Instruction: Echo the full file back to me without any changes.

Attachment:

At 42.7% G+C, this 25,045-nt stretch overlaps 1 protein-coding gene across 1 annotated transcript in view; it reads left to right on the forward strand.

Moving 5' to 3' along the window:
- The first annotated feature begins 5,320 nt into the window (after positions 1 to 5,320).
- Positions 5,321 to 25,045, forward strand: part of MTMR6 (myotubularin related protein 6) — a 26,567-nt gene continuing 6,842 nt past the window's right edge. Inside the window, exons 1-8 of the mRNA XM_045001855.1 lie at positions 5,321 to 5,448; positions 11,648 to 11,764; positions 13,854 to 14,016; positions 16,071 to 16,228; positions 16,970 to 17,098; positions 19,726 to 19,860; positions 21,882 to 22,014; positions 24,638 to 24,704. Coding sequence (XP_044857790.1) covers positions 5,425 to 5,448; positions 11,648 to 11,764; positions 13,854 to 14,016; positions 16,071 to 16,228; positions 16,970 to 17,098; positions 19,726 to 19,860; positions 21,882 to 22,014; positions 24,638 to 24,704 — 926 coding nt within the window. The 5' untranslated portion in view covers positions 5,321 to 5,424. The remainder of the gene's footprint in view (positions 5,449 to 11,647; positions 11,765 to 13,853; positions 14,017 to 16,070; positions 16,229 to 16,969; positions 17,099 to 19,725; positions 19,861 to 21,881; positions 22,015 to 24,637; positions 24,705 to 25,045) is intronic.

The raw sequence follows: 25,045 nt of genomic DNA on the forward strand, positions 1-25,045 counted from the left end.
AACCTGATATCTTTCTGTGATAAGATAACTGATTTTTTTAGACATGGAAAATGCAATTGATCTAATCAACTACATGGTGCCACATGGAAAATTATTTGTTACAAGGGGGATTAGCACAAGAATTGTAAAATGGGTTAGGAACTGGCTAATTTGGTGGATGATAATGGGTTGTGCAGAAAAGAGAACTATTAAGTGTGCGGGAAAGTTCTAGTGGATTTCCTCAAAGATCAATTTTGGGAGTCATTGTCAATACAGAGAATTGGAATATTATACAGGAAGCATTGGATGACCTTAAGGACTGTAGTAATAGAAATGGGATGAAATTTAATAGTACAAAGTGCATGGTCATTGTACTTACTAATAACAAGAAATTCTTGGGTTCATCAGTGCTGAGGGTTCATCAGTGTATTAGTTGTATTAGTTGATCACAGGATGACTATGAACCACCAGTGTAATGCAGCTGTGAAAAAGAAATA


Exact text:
At 42.7% G+C, this 25,045-nt stretch overlaps 1 protein-coding gene across 1 annotated transcript in view; it reads left to right on the forward strand.

Moving 5' to 3' along the window:
- The first annotated feature begins 5,320 nt into the window (after positions 1 to 5,320).
- Positions 5,321 to 25,045, forward strand: part of MTMR6 (myotubularin related protein 6) — a 26,567-nt gene continuing 6,842 nt past the window's right edge. Inside the window, exons 1-8 of the mRNA XM_045001855.1 lie at positions 5,321 to 5,448; positions 11,648 to 11,764; positions 13,854 to 14,016; positions 16,071 to 16,228; positions 16,970 to 17,098; positions 19,726 to 19,860; positions 21,882 to 22,014; positions 24,638 to 24,704. Coding sequence (XP_044857790.1) covers positions 5,425 to 5,448; positions 11,648 to 11,764; positions 13,854 to 14,016; positions 16,071 to 16,228; positions 16,970 to 17,098; positions 19,726 to 19,860; positions 21,882 to 22,014; positions 24,638 to 24,704 — 926 coding nt within the window. The 5' untranslated portion in view covers positions 5,321 to 5,424. The remainder of the gene's footprint in view (positions 5,449 to 11,647; positions 11,765 to 13,853; positions 14,017 to 16,070; positions 16,229 to 16,969; positions 17,099 to 19,725; positions 19,861 to 21,881; positions 22,015 to 24,637; positions 24,705 to 25,045) is intronic.

The raw sequence follows: 25,045 nt of genomic DNA on the forward strand, positions 1-25,045 counted from the left end.
AACCTGATATCTTTCTGTGATAAGATAACTGATTTTTTTAGACATGGAAAATGCAATTGATCTAATCAACTACATGGTGCCACATGGAAAATTATTTGTTACAAGGGGGATTAGCACAAGAATTGTAAAATGGGTTAGGAACTGGCTAATTTGGTGGATGATAATGGGTTGTGCAGAAAAGAGAACTATTAAGTGTGCGGGAAAGTTCTAGTGGATTTCCTCAAAGATCAATTTTGGGAGTCATTGTCAATACAGAGAATTGGAATATTATACAGGAAGCATTGGATGACCTTAAGGACTGTAGTAATAGAAATGGGATGAAATTTAATAGTACAAAGTGCATGGTCATTGTACTTACTAATAACAAGAAATTCTTGGGTTCATCAGTGCTGAGGGTTCATCAGTGTATTAGTTGTATTAGTTGATCACAGGATGACTATGAACCACCAGTGTAATGCAGCTGTGAAAAAGAAATA